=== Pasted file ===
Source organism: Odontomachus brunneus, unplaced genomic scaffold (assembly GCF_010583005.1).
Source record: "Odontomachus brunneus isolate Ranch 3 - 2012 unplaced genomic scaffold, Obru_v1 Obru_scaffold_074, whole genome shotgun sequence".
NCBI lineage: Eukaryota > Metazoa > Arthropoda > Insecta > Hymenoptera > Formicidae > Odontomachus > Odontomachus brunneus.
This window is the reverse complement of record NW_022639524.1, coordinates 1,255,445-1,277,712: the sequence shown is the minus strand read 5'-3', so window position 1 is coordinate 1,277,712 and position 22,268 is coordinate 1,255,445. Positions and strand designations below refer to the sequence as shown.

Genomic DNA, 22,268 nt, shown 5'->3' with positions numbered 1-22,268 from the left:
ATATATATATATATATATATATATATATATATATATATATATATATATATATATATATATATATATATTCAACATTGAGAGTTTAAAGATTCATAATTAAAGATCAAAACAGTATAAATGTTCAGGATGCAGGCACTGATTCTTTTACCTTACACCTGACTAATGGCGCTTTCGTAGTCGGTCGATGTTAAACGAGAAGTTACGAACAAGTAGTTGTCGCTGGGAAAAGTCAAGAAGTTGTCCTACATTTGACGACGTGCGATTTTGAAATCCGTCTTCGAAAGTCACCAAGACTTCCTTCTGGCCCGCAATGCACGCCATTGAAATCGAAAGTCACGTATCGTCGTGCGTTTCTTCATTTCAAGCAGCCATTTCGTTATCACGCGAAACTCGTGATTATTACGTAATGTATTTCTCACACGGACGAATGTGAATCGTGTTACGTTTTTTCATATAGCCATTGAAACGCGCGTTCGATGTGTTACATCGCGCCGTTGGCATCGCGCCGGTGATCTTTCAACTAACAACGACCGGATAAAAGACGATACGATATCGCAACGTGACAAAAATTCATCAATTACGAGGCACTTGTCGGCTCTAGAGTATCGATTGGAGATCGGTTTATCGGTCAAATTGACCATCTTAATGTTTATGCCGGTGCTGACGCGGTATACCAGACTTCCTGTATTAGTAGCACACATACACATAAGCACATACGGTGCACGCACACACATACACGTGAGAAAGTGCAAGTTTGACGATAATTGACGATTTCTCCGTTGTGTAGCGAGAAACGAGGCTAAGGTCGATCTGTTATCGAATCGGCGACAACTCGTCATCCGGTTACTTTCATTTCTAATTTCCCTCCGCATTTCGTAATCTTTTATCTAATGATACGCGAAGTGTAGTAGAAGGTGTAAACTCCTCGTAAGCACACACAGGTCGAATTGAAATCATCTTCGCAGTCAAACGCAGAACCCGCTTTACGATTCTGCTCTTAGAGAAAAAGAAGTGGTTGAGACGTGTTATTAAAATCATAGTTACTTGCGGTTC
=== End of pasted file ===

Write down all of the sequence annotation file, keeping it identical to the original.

Source organism: Odontomachus brunneus, unplaced genomic scaffold (assembly GCF_010583005.1).
Source record: "Odontomachus brunneus isolate Ranch 3 - 2012 unplaced genomic scaffold, Obru_v1 Obru_scaffold_074, whole genome shotgun sequence".
NCBI lineage: Eukaryota > Metazoa > Arthropoda > Insecta > Hymenoptera > Formicidae > Odontomachus > Odontomachus brunneus.
This window is the reverse complement of record NW_022639524.1, coordinates 1,255,445-1,277,712: the sequence shown is the minus strand read 5'-3', so window position 1 is coordinate 1,277,712 and position 22,268 is coordinate 1,255,445. Positions and strand designations below refer to the sequence as shown.

Genomic DNA, 22,268 nt, shown 5'->3' with positions numbered 1-22,268 from the left:
ATATATATATATATATATATATATATATATATATATATATATATATATATATATATATATATATATATTCAACATTGAGAGTTTAAAGATTCATAATTAAAGATCAAAACAGTATAAATGTTCAGGATGCAGGCACTGATTCTTTTACCTTACACCTGACTAATGGCGCTTTCGTAGTCGGTCGATGTTAAACGAGAAGTTACGAACAAGTAGTTGTCGCTGGGAAAAGTCAAGAAGTTGTCCTACATTTGACGACGTGCGATTTTGAAATCCGTCTTCGAAAGTCACCAAGACTTCCTTCTGGCCCGCAATGCACGCCATTGAAATCGAAAGTCACGTATCGTCGTGCGTTTCTTCATTTCAAGCAGCCATTTCGTTATCACGCGAAACTCGTGATTATTACGTAATGTATTTCTCACACGGACGAATGTGAATCGTGTTACGTTTTTTCATATAGCCATTGAAACGCGCGTTCGATGTGTTACATCGCGCCGTTGGCATCGCGCCGGTGATCTTTCAACTAACAACGACCGGATAAAAGACGATACGATATCGCAACGTGACAAAAATTCATCAATTACGAGGCACTTGTCGGCTCTAGAGTATCGATTGGAGATCGGTTTATCGGTCAAATTGACCATCTTAATGTTTATGCCGGTGCTGACGCGGTATACCAGACTTCCTGTATTAGTAGCACACATACACATAAGCACATACGGTGCACGCACACACATACACGTGAGAAAGTGCAAGTTTGACGATAATTGACGATTTCTCCGTTGTGTAGCGAGAAACGAGGCTAAGGTCGATCTGTTATCGAATCGGCGACAACTCGTCATCCGGTTACTTTCATTTCTAATTTCCCTCCGCATTTCGTAATCTTTTATCTAATGATACGCGAAGTGTAGTAGAAGGTGTAAACTCCTCGTAAGCACACACAGGTCGAATTGAAATCATCTTCGCAGTCAAACGCAGAACCCGCTTTACGATTCTGCTCTTAGAGAAAAAGAAGTGGTTGAGACGTGTTATTAAAATCATAGTTACTTGCGGTTC